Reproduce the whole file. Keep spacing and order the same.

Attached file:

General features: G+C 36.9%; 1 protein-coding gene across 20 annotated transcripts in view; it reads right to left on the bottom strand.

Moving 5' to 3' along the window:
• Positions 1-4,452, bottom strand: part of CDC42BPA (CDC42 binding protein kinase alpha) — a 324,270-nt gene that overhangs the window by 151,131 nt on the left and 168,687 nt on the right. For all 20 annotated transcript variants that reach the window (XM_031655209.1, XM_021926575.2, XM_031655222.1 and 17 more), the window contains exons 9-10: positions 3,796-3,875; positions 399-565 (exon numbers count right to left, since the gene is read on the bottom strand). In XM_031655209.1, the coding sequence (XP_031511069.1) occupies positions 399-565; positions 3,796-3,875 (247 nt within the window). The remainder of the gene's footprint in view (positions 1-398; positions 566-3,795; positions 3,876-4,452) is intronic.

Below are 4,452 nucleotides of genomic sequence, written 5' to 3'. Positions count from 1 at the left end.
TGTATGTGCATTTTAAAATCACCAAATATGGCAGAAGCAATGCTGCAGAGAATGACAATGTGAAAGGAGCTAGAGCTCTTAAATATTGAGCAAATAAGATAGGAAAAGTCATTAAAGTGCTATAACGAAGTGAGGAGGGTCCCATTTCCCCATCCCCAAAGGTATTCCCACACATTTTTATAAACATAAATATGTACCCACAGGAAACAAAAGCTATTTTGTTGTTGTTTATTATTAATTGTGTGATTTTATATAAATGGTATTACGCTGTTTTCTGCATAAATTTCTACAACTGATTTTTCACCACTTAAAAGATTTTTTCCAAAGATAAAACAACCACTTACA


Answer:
General features: G+C 36.9%; 1 protein-coding gene across 20 annotated transcripts in view; it reads right to left on the bottom strand.

Moving 5' to 3' along the window:
• Positions 1-4,452, bottom strand: part of CDC42BPA (CDC42 binding protein kinase alpha) — a 324,270-nt gene that overhangs the window by 151,131 nt on the left and 168,687 nt on the right. For all 20 annotated transcript variants that reach the window (XM_031655209.1, XM_021926575.2, XM_031655222.1 and 17 more), the window contains exons 9-10: positions 3,796-3,875; positions 399-565 (exon numbers count right to left, since the gene is read on the bottom strand). In XM_031655209.1, the coding sequence (XP_031511069.1) occupies positions 399-565; positions 3,796-3,875 (247 nt within the window). The remainder of the gene's footprint in view (positions 1-398; positions 566-3,795; positions 3,876-4,452) is intronic.

Below are 4,452 nucleotides of genomic sequence, written 5' to 3'. Positions count from 1 at the left end.
TGTATGTGCATTTTAAAATCACCAAATATGGCAGAAGCAATGCTGCAGAGAATGACAATGTGAAAGGAGCTAGAGCTCTTAAATATTGAGCAAATAAGATAGGAAAAGTCATTAAAGTGCTATAACGAAGTGAGGAGGGTCCCATTTCCCCATCCCCAAAGGTATTCCCACACATTTTTATAAACATAAATATGTACCCACAGGAAACAAAAGCTATTTTGTTGTTGTTTATTATTAATTGTGTGATTTTATATAAATGGTATTACGCTGTTTTCTGCATAAATTTCTACAACTGATTTTTCACCACTTAAAAGATTTTTTCCAAAGATAAAACAACCACTTACA